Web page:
The Bush administration is pushing ahead with plans to research, and perhaps build, new kinds of nuclear weapons, angering critics who say that this will encourage global proliferation.

The programme was outlined by energy secretary Spencer Abraham and Linton Brooks, head of the National Nuclear Security Administration, at congressional hearings over the past two weeks. It would see some $500 million spent on advanced concepts for nuclear weapons over the next five years. This would pay for research and development of a nuclear-tipped cruise missile with advanced navigation capabilities and a weapon known as a bunker buster, which could strike targets buried deep underground.

Leading Democrats lined up to denounce the plan, saying that the energy department has other nuclear-weapons priorities that seem to be suffering at the expense of the new programme. “You're rushing ahead with new nuclear weapons including mini-nukes and nuclear bunker busters,” said Senator Edward Kennedy (Democrat, Massachusetts). “But you're cutting funds for nuclear security.”

Since the Bush administration unveiled its nuclear doctrine in 2001, officials have advocated the development of low-yield nuclear weapons that might be used against hardened or deeply buried targets without causing massive civilian casualties. They have also argued that working on such weapons will strengthen the skills at the nuclear-weapons labs — Lawrence Livermore in California, and Los Alamos and Sandia in New Mexico (see Nature 415, 945–946; 2002). But critics counter that the availability of the weapons will increase the possibility that they will be used, by the United States or by others.

The president's budget for 2005 proposes that funding for research on “advanced concepts” should increase by 50% to $9 million. According to Abraham, much of that would go towards developing a cruise missile that could be retargeted after launch and would incorporate new safeguards against accidental detonation. Funding for research into a hardened warhead designed to destroy deeply buried targets would also increase from $7 million to $27 million.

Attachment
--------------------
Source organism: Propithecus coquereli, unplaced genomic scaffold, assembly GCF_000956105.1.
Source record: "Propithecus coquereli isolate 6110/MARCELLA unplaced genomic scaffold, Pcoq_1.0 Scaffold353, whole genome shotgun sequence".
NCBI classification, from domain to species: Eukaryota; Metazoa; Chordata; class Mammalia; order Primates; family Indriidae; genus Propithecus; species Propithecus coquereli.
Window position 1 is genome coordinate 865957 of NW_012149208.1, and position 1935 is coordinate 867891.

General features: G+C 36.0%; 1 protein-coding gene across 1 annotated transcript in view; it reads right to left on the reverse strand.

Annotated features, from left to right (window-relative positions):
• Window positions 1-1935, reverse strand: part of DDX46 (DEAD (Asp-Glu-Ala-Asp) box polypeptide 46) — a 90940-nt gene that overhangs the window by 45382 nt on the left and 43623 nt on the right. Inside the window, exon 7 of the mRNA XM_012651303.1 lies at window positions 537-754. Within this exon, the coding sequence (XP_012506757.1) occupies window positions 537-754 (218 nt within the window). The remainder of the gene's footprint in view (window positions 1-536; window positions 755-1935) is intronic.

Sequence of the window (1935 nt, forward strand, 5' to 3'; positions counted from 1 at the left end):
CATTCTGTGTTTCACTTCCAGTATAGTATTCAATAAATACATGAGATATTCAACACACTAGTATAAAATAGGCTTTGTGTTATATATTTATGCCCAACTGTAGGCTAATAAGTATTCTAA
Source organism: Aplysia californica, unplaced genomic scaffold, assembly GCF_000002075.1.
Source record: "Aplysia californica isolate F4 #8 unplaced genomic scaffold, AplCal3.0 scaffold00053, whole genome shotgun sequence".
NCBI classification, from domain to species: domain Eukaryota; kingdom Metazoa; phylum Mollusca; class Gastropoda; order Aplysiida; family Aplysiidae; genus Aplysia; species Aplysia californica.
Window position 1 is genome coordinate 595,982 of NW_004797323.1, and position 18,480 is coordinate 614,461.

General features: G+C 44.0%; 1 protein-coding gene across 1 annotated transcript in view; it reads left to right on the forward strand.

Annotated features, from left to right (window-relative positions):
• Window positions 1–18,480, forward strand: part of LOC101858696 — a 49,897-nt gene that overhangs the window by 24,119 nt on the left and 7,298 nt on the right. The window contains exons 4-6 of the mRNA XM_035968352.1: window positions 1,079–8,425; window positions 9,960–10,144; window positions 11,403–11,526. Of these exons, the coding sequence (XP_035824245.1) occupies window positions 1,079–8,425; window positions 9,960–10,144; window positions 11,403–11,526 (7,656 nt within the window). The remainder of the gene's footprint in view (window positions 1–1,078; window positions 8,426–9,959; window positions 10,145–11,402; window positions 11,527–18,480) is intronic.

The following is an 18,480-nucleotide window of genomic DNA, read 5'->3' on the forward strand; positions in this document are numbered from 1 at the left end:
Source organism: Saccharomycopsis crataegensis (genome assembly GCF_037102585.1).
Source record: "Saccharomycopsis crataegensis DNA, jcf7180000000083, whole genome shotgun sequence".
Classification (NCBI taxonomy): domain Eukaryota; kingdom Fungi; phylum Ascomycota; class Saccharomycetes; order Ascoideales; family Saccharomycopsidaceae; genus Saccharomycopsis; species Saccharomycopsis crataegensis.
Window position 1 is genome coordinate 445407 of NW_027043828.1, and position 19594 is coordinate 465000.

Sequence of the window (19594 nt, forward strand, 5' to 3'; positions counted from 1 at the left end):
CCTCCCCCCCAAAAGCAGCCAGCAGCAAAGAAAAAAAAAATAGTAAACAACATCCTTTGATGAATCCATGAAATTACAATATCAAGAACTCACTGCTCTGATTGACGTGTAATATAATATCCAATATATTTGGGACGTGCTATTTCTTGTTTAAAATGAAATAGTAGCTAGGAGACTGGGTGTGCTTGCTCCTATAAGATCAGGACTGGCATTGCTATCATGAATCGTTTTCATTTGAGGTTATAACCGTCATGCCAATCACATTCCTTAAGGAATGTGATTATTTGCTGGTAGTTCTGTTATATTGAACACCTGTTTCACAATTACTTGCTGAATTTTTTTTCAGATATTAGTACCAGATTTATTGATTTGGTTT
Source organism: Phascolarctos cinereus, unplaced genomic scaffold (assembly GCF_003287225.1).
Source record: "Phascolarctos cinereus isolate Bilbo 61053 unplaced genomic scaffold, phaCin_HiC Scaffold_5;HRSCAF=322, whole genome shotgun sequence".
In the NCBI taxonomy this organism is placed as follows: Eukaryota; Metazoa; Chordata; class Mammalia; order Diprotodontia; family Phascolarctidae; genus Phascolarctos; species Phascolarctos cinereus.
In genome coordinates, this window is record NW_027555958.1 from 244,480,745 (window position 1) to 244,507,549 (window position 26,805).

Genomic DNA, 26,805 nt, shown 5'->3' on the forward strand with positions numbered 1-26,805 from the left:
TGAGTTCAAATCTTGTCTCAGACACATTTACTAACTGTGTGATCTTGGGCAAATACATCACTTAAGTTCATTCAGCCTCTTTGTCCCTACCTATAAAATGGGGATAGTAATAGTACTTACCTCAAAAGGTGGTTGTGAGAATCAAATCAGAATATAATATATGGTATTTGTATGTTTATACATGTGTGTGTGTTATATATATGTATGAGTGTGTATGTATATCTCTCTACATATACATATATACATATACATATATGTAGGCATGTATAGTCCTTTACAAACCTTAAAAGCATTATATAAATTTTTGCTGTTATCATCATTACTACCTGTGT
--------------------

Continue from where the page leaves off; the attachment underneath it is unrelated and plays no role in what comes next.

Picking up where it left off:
But Democrats are angry at a five-year plan for these projects, contained in a five-year forecast of the budget, which suggests spending roughly $450 million for the development of the bunker-busting weapon between 2006 and 2009.

Abraham told the hearings that, for the moment, the weapons labs are carrying out only paper studies and have no plans to build or test new weapons. “All we are offering Congress is a cost assessment of what the programmes might be,” he said.

But some observers say that the five-year plan exposes the administration's real intentions. “Having budget numbers that extend through the development phase makes it harder for the administration to convince senators that this is just a research project,” says Michael Levi, a physicist at the Brookings Institution, a think-tank in Washington DC. “This indicates to me that the administration clearly intends to move forward,” adds Daryl Kimball, executive director of the Washington-based Arms Control Association, which advocates non-proliferation.

Last year, congressional opposition halved the administration's funding proposal for research into the bunker buster. This year, with an election at stake, it can expect an even tougher fight.